How did JaMychal Green become the “middle-child” of the Memphis Grizzlies? When you look at the other bigs on the Grizzlies’ roster, it’s not that difficult to figure out.
Jaren Jackson Jr. represents the youngest child in the family, the center of attention. He represents the future, and the family just simply cannot get enough of him. Even if he does something generally insignificant in the grand scheme of things, the family still thinks of it as a truly remarkable achievement (eight threes in a summer league game?!).
Marc Gasol, on the other hand, exemplifies the first-born, the pride and joy of the family. While he may be far from perfect and has made mistakes, he has always brought honor to the family. He may be getting older and may even leave the home soon, but the family is still very proud of everything that he has accomplished. Even after he finally leaves the home, there will always be a place for him there.
But then there’s JaMychal Green, the prototypical oft-forgotten middle child of the family. He has certainly never been as successful or as lauded as his older sibling, and his family has never looked at him with the same joy and excitement that they do with his younger sibling. For lack of a better way to describe him, he’s just there—a consistent presence in the family, but certainly not a memorable one.
Yet consistency is perhaps JaMychal Green’s greatest strength. To be sure, Green doesn’t represent an immaculate dream like Jaren Jackson Jr., and he will never have a lasting legacy like Marc Gasol. But the Grizzlies do not need a dream talent or a franchise player in Green. Instead, they need someone who will bring consistent effort and production every single night.
And for a high character player who had to persistently strive to make an NBA roster after going undrafted, Green’s effort and work ethic has certainly never been a question.
The real question for Green, however, is what his role will be going forward. As the most experienced power forward on the team, it would make sense for him to be in the starting lineup once again, especially since he posted career highs in points (10.3), rebounds (8.4), and assists (1.4) last season. He also remains a versatile defender who can effectively contain guards on the perimeter, even if he will never make an All-Defense team like the incredibly optimistic David Fizdale may have hoped.
On the other hand, there are two reasons why he may be a better fit coming off the bench.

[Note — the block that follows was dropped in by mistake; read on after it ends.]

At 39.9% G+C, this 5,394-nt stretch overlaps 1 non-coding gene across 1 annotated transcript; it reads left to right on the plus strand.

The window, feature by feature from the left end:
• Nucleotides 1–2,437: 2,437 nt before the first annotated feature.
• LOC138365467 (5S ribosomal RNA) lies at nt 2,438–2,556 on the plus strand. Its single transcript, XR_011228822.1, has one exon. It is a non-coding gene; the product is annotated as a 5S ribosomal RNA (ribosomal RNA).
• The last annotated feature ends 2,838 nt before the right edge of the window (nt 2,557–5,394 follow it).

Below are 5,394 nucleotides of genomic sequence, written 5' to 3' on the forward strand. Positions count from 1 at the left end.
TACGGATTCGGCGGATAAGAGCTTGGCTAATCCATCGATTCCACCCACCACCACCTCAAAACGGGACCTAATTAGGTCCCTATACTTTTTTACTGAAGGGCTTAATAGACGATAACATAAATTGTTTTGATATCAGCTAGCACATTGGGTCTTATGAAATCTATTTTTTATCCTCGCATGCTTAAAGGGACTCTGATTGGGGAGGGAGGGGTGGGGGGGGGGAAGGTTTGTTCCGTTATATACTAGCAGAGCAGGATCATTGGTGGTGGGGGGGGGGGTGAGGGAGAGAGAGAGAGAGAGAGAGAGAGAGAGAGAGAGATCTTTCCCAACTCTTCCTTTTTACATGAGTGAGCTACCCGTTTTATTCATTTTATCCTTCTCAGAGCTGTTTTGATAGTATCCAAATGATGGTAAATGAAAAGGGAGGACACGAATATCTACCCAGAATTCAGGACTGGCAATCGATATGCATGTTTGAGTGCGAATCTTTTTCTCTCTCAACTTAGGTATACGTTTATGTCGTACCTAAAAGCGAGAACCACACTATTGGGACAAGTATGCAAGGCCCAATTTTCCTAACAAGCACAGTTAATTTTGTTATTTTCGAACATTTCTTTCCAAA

The first is that with an increase in role came a somewhat significant decrease in efficiency for him last year. While he may have played nearly the exact same amount of minutes he did the previous year, he no longer had Zach Randolph to help carry the load. He may have posted career highs, but his shooting numbers hit a sharp decline as he had the lowest Field Goal % (45) and Free Throw % (72) of his career. His jump shooting in particular had the most concerning regression as his shooting percentage from the 10-16 feet area, which had been one of his most efficient spots on the floor throughout his early career, fell from 41% in 2016-17 to 22% this past year. His Three Point % also fell from 38% in 2016-17 to 34% this past year.
Much like with Marc Gasol’s regression last year, you can certainly argue that Green was limited by the talent (or lack thereof) around him on a terrible team. Perhaps when he has better NBA talent around him, his overall efficiency will improve. However, he might be better-suited for a slightly reduced role off the bench against inferior competition, especially when you consider that Jaren Jackson Jr. may be already prepared to start on opening night.
And that is the second reason why Green would help the Grizzlies more as a reserve: It would help Jaren Jackson’s development. Jackson will likely be a center during the prime of his NBA career, but his almost 19-year-old body is probably not ready to take the punishment of the center position on a nightly basis. If he doesn’t start, he would likely play most of his minutes at center against the NBA’s more physical reserves. Green may very well be the superior player in year one, but it may be more beneficial to the long-term security of the franchise for him to handle the more physical match-ups off the bench.
Regardless of what his final role will be, JaMychal Green will need to be excellent in an exceedingly important year for him. He will be entering into the final year of his two-year, $17 million contract, and his performance this coming season will largely dictate whether he gets another contract of similar value.
It goes without saying that the Memphis Grizzlies will need a strong season from him as well. Since the Grizzlies will need every possible advantage to return to the playoffs, Green will have to continue to be the solid two-way power forward that the Grizzlies have enjoyed for the last four years.
He won’t have to be a star. At the end of the day, that is simply not who JaMychal Green is. He will never be ceremoniously plastered on the top of billboards, and he will never be considered a cornerstone of the franchise. He may not make a bad team good, but he’s a blue-collar player who makes a good team better.
And for the “middle-child” of the Memphis Grizzlies, that is more than enough.